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Censoring Christmas Songs


It would seem that the latest target of the Care Bears are Christmas songs. Among this year’s victims is Shane MacGowan’s Fairytale of New York. Now, there are any number of reasons why those who have our moral well being at the forefront of their mind might want to censor poor old Shane.

The song celebrates drinking, betting, not to mention some Irish Americans who were most likely not pink hat wearing Occupy Democrats and of course the racist, transphobic, right wing “boys of the NYPD choir” who were singing Galway Bay a song that demeans the entire Irish emigration experience, not to mention women being forced by the patriarchy into “diggin’ praties.”

All valid grounds you will agree. However, the reason given by some RTE DJ who surely ought to be busy trawling his Boyzone catalogue for “nice” songs, is that the inclusion of the word “faggot” is offensive to gay people. Is it? It would certainly be if directed at a gay person in an aggressive manner. As are many other words. But hardly in the context of this particular song.

Anyway, if this is to be the criteria for someone to decide what we should see, read or listen to then the libraries would empty out pretty sharpish. Especially when the justification for censoring the MacGowan song is apparently that “phrases that have zero social utility should fall away.” Think about it.

I don’t particularly like Christmas and I don’t particularly care for Christmas songs and I don’t particularly like Elvis. So, Elvis Christmas songs then are anathema. Ban them I say. And I know someone who has a whole CD of them. It contains the usual ones like Silent Night and White Christmas but some pearls you may not have heard before, if you are lucky. Unfortunately I have heard them all. Too many times.

Among the nuggets on this classic collection is Santa Bring My Baby Back to Me which includes the immortal lines:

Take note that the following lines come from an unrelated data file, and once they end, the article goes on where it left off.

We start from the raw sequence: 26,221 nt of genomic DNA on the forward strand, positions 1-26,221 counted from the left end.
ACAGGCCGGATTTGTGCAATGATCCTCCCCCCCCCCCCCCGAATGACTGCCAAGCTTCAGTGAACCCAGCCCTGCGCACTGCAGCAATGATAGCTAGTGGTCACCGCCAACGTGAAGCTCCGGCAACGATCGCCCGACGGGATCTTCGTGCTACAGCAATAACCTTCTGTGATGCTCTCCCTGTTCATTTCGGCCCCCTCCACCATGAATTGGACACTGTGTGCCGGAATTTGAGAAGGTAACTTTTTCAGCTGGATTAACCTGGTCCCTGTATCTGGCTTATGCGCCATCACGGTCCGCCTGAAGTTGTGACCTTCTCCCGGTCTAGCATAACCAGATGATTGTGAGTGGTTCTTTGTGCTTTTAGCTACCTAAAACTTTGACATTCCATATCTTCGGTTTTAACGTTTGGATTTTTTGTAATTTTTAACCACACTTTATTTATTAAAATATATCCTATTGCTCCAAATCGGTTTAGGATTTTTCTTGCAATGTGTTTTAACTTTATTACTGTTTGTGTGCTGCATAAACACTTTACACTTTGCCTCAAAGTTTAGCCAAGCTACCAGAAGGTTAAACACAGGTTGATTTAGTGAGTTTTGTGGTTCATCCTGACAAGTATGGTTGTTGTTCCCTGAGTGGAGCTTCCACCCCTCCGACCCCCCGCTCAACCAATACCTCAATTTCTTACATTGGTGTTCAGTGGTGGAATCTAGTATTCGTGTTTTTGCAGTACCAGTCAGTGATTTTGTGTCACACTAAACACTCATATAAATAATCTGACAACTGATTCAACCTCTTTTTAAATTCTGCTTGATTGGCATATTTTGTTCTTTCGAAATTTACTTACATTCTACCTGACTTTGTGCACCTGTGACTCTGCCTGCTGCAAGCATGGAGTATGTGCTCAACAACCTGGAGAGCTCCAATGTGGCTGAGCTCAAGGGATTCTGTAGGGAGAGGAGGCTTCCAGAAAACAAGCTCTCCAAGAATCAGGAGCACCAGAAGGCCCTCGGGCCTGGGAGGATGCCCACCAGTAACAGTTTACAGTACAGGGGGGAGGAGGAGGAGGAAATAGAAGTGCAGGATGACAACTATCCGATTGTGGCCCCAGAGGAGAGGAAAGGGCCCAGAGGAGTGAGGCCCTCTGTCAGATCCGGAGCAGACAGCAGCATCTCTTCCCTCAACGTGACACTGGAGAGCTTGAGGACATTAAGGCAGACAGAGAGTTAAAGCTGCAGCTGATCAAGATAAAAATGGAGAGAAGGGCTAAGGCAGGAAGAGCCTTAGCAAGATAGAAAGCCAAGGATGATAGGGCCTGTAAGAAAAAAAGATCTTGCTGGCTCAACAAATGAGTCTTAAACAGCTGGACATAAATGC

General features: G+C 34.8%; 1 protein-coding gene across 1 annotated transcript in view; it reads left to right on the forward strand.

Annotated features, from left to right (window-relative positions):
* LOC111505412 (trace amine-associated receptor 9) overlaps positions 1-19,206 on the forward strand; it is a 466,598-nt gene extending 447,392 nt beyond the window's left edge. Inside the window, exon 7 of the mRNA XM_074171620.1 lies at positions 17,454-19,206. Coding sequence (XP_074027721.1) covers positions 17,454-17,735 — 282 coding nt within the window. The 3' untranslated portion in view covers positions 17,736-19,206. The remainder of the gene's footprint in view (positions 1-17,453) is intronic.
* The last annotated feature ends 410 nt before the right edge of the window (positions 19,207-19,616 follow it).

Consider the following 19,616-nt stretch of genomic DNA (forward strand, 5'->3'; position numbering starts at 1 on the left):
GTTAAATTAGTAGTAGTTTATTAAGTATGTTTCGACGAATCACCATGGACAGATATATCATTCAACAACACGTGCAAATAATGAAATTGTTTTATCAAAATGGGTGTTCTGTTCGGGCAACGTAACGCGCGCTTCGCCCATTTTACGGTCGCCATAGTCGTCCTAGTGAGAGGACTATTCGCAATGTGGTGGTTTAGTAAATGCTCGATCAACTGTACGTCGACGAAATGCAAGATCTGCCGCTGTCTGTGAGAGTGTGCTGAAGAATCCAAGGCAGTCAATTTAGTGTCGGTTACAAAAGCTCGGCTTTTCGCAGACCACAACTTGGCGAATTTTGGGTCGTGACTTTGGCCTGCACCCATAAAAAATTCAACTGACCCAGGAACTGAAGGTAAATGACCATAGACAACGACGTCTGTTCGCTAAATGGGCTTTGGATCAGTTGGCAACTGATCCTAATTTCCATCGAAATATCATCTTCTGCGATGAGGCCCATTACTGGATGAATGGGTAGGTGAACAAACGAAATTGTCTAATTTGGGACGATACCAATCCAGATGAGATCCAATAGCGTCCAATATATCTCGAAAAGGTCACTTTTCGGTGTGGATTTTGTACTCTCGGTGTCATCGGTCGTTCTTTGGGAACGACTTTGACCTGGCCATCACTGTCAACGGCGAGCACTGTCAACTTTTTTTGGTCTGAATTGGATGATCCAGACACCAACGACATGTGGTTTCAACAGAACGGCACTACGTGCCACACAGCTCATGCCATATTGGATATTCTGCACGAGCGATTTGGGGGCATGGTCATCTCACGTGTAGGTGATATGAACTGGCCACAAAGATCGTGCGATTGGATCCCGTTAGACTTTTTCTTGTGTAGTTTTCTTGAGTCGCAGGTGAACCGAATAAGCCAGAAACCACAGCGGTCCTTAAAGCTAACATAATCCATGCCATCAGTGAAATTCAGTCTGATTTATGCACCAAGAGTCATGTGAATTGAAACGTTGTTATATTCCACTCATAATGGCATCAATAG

Don’t fill my sock with candy
No bright and shiny toy
You wanna make me happy and fill my heart with joy
Then Santa, hear my plea
Santa bring my baby back to me

Now even for a pathetic losebag like myself who has probably debased himself in every manner known to man in order to inveigle the women who have dumped me to put up with my strange behaviour for another while in the interests of, well you know what I mean…. Even I, however, would stop short of invoking the bearded one (Santa that is) in pursuit of those who have escaped.

I don’t trust people who are too sentimental about Elvis. I once got in free to the long gone and much missed Tudor Rooms to see a well known Elvis impersonator some years ago. The highlight of the evening was after Elvis had died he descended back from the roof space above the stage in a white suit surrounded by angels singing Glory Glory Halleluiah. As Oscar Wilde said of the death of Little Nell in the Old Curiosity Shop, you would have needed a heart of stone not to laugh.

That was our first mistake, to laugh, as it attracted the attention of several lachrymose thugs who set about us. We were only saved by the intervention of some women who persuaded them just to throw us out. ‘Ah jaysus, they’re not worth bating.’ Which while derogatory of our collective manhood was preferable to being kicked up and down Great Denmark Street by chaps with dodgy sideburns.

Of the really bad Christmas songs, and I would be of the school of thought that ALL Christmas songs are bags of puke, several stand out even among the rest of the sentimental drivel. Take John Denver’s Please Daddy, Don’t get Drunk this Christmas. Now John Denver was never exactly the Velvet Underground but he even surpassed his own standards with this one. Just to give you a flavour one verse goes like this:

Just last year when I was only seven
And now I’m almost eight as you can see
You came home at a quarter past eleven
Fell down underneath our Christmas tree

Right, fair enough which of us has not fallen down drunk under the Christmas tree although in my defence it was always someone else’s Christmas tree and there were no crippled whinging eight year olds about to witness my unYule like behaviour. So anyone of you contemplating making a show of yourselves this year, think of this:

Please Daddy, don’t get drunk this Christmas
I don’t wanna see my Mumma cry
Please Daddy, don’t get drunk this Christmas
I don’t wanna see my Mumma cry

Another really bad one is Christmas Shoes which is about a poor little boy who hasn’t enough money to buy new shoes for his dying mother for Christmas so that she will scrub up well if she kicks the bucket. Anyway, the narrator of the song gives him the money and the young fella goes off and buys heroin.

No, that’s not what happens of course. He gets the shoes, the narrator feels good about himself and concludes that God had sent the wee lad to remind us of what Christmas is all about.

Those who value the social utility of not falling down pissed under the young fella’s Christmas Tree and of buying shoes for your Ma’s funeral might approve of Comrade Denver’s advice. Although on reflection it does invoke a privileged white male God and perpetuates the illusions of the Colorado proletariat in an after life.

Maybe it is another one for the index of forbidden Christmas songs.

On 08-12-2018 0 42

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